Report from the NEC – February 15th

Ann Black

NECBy Ann Black

NEC members were joined by colleagues from the joint policy committee, the conference arrangements committee and the national constitutional committee for an informal discussion with Peter Hain on his party reform project. He explained that Liam Byrne was in charge of policy development, with shadow cabinet working groups feeding into the policy commissions and leading up to a national policy forum meeting, provisionally on 25 June 2011. Members were disturbed by reports that LibDems were playing a key role in influencing policy, and he promised to pass this message on to Liam Byrne.

In addition to the review of Partnership in Power, Ed Miliband had asked Peter Hain to look at party organisation at every level, with nothing ruled in or out. This was an opportunity to consider afresh whether a culture and structures rooted in the early 20th century were still fit for purpose. He hoped that local parties would discuss the issues in May, after the elections, and respond by the second week of June. Any rule changes would be considered by the NEC in July for this year’s conference. He agreed to send the timetable to constituencies so that they can plan ahead.

Below are some of the areas covered. They may vary in relevance to the wider party, and others can doubtless be added, but they give an idea of preoccupations in the party’s national committees.

Policy-making: Policy forums were a great idea and very popular when introduced in 1997, but confidence dissipated through the absence of feedback or visible impact on policy. Providing an audit trail would have to be managed within much reduced resources. Political education is also important.

Young Labour: Callum Munro, newly-elected to the NEC, stressed that young members were keen to contribute. Current policy priorities included student fees and the educational maintenance allowance.

Annual conference: Fewer than two-thirds of constituencies sent delegates in 2010. Cost was believed to be the main deterrent, but loss of influence was also a factor. Resolutions on important issues, such as the impact of abolishing the 10% tax band, were regularly ruled out as “not contemporary”. Restoring debate and allowing meaningful votes might rebuild essential links between party and government.

Trade unions: Is it right that the three largest unions control 40% of the vote at conference? At local level, fewer delegates from union branches attend party meetings: how could links be strengthened?

Leadership election: Do the rules need changing? Most felt that the electoral college, including all stakeholders, was still appropriate. Criticism has centred on MPs with multiple votes through unions and socialist societies, and perhaps MPs should be limited to a single vote in the parliamentary section.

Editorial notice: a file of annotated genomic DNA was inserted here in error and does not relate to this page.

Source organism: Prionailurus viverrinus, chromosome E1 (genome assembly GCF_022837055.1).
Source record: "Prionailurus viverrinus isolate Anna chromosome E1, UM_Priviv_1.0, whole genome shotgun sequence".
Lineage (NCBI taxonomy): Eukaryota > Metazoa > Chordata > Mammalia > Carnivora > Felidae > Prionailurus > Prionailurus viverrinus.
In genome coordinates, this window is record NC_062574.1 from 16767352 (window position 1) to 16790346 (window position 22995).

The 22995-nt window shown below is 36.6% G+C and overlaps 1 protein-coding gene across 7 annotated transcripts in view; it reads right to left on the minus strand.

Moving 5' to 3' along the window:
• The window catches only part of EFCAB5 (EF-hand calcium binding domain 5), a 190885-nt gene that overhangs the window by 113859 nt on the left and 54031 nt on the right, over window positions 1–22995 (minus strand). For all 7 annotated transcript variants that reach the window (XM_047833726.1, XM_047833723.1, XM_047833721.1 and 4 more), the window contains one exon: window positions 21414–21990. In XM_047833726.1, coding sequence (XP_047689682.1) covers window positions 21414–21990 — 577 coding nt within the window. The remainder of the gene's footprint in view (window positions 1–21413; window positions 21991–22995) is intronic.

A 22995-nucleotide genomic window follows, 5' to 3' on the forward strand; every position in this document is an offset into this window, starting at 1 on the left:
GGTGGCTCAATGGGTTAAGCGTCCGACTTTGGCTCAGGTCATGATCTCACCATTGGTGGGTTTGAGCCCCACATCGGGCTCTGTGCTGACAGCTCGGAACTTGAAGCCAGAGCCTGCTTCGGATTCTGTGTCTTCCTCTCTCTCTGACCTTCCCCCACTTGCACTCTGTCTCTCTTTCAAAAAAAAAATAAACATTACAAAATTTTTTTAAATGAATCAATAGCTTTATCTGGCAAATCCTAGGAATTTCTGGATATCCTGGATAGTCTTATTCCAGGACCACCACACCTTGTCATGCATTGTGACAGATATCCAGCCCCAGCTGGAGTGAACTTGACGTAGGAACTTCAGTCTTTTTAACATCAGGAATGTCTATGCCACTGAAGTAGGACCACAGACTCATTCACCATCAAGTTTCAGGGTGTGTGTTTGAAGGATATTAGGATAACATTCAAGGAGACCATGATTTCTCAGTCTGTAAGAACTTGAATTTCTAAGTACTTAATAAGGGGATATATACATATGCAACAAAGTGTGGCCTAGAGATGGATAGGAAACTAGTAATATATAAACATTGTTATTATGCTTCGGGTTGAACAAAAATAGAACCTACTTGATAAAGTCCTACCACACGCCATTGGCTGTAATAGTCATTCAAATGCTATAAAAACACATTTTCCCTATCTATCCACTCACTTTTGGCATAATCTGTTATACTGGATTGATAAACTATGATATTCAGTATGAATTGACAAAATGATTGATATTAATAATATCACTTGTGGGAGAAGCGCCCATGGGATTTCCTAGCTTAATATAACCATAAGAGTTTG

Selecting parliamentary candidates: Views on postal votes ranged from (a) all-member postal ballots through (b) the current permissive system (c) more restricted availability on production of medical or other evidence to (d) voting at hustings meetings only and even (e) limited to members who had taken part in campaigning or other activities. Some suggested applying the same procedures to trigger ballots.

Composition of the NEC: Mergers have produced fewer and larger unions, and this affects the make-up of the union section. Should Scotland and Wales be explicitly represented though (a) the national leaders (b) extra constituency representatives (c) the Chairs of their executives? [Both (a) and (b) were referred to the NEC by conference in 2009.] Some were unhappy that London currently holds four out of six constituency places, though constituency representatives believe that splitting the seats into super-regions would weaken the section as a whole and give members fewer channels through which to raise concerns. [And from 2001 to 2005 London held no constituency places.]

Chairs various: Should there be an elected or an appointed party Chair, or should the Chair of the NEC be the sole Chair of the party?

Northern Ireland: The strong desire of the Northern Ireland party to stand Labour candidates was noted.

Local parties: General meetings should be policy-focused and not bogged down in tedious minutiae. One person suggested imposing a uniform set of rules on all constituencies, and another that these should specify all-member meetings with an executive committee elected once a year to run the party.

Supporters: How could supporters be more involved, without detracting from the rights of individual members? The days of mass membership were probably over, and trade union membership in the private sector stood at 15%, so new ways of reaching out into the community were needed.

Communication: The party should enable constituency secretaries to talk to each other, and NEC and national policy forum representatives to report back to the people who elected them.

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